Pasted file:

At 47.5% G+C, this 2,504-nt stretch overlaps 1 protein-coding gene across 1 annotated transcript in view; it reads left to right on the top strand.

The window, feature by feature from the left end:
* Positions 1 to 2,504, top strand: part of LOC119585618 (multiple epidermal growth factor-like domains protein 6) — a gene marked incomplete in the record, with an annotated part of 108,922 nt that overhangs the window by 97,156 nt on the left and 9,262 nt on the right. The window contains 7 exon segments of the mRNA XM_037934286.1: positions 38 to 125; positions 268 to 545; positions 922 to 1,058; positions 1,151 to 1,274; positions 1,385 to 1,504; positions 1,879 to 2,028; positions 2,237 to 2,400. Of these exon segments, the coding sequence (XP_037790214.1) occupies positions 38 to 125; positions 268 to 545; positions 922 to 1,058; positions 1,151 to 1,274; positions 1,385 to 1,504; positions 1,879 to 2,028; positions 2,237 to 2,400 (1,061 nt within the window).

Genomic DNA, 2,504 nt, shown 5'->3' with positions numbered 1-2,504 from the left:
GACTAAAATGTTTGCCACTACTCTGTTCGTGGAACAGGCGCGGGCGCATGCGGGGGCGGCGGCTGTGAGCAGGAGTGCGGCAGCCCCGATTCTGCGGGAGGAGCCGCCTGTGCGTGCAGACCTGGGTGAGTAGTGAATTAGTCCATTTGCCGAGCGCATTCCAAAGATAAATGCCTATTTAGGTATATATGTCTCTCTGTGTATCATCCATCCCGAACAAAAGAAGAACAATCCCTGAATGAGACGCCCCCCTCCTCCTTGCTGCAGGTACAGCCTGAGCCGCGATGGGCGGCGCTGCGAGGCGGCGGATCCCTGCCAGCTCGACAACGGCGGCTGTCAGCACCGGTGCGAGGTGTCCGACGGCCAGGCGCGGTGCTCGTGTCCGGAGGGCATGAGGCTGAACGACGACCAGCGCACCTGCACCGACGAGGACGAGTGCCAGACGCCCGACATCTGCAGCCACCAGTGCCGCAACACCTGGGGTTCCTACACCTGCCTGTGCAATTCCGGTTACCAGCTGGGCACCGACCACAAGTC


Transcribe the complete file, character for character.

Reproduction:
At 47.5% G+C, this 2,504-nt stretch overlaps 1 protein-coding gene across 1 annotated transcript in view; it reads left to right on the top strand.

The window, feature by feature from the left end:
* Positions 1 to 2,504, top strand: part of LOC119585618 (multiple epidermal growth factor-like domains protein 6) — a gene marked incomplete in the record, with an annotated part of 108,922 nt that overhangs the window by 97,156 nt on the left and 9,262 nt on the right. The window contains 7 exon segments of the mRNA XM_037934286.1: positions 38 to 125; positions 268 to 545; positions 922 to 1,058; positions 1,151 to 1,274; positions 1,385 to 1,504; positions 1,879 to 2,028; positions 2,237 to 2,400. Of these exon segments, the coding sequence (XP_037790214.1) occupies positions 38 to 125; positions 268 to 545; positions 922 to 1,058; positions 1,151 to 1,274; positions 1,385 to 1,504; positions 1,879 to 2,028; positions 2,237 to 2,400 (1,061 nt within the window).

Genomic DNA, 2,504 nt, shown 5'->3' with positions numbered 1-2,504 from the left:
GACTAAAATGTTTGCCACTACTCTGTTCGTGGAACAGGCGCGGGCGCATGCGGGGGCGGCGGCTGTGAGCAGGAGTGCGGCAGCCCCGATTCTGCGGGAGGAGCCGCCTGTGCGTGCAGACCTGGGTGAGTAGTGAATTAGTCCATTTGCCGAGCGCATTCCAAAGATAAATGCCTATTTAGGTATATATGTCTCTCTGTGTATCATCCATCCCGAACAAAAGAAGAACAATCCCTGAATGAGACGCCCCCCTCCTCCTTGCTGCAGGTACAGCCTGAGCCGCGATGGGCGGCGCTGCGAGGCGGCGGATCCCTGCCAGCTCGACAACGGCGGCTGTCAGCACCGGTGCGAGGTGTCCGACGGCCAGGCGCGGTGCTCGTGTCCGGAGGGCATGAGGCTGAACGACGACCAGCGCACCTGCACCGACGAGGACGAGTGCCAGACGCCCGACATCTGCAGCCACCAGTGCCGCAACACCTGGGGTTCCTACACCTGCCTGTGCAATTCCGGTTACCAGCTGGGCACCGACCACAAGTC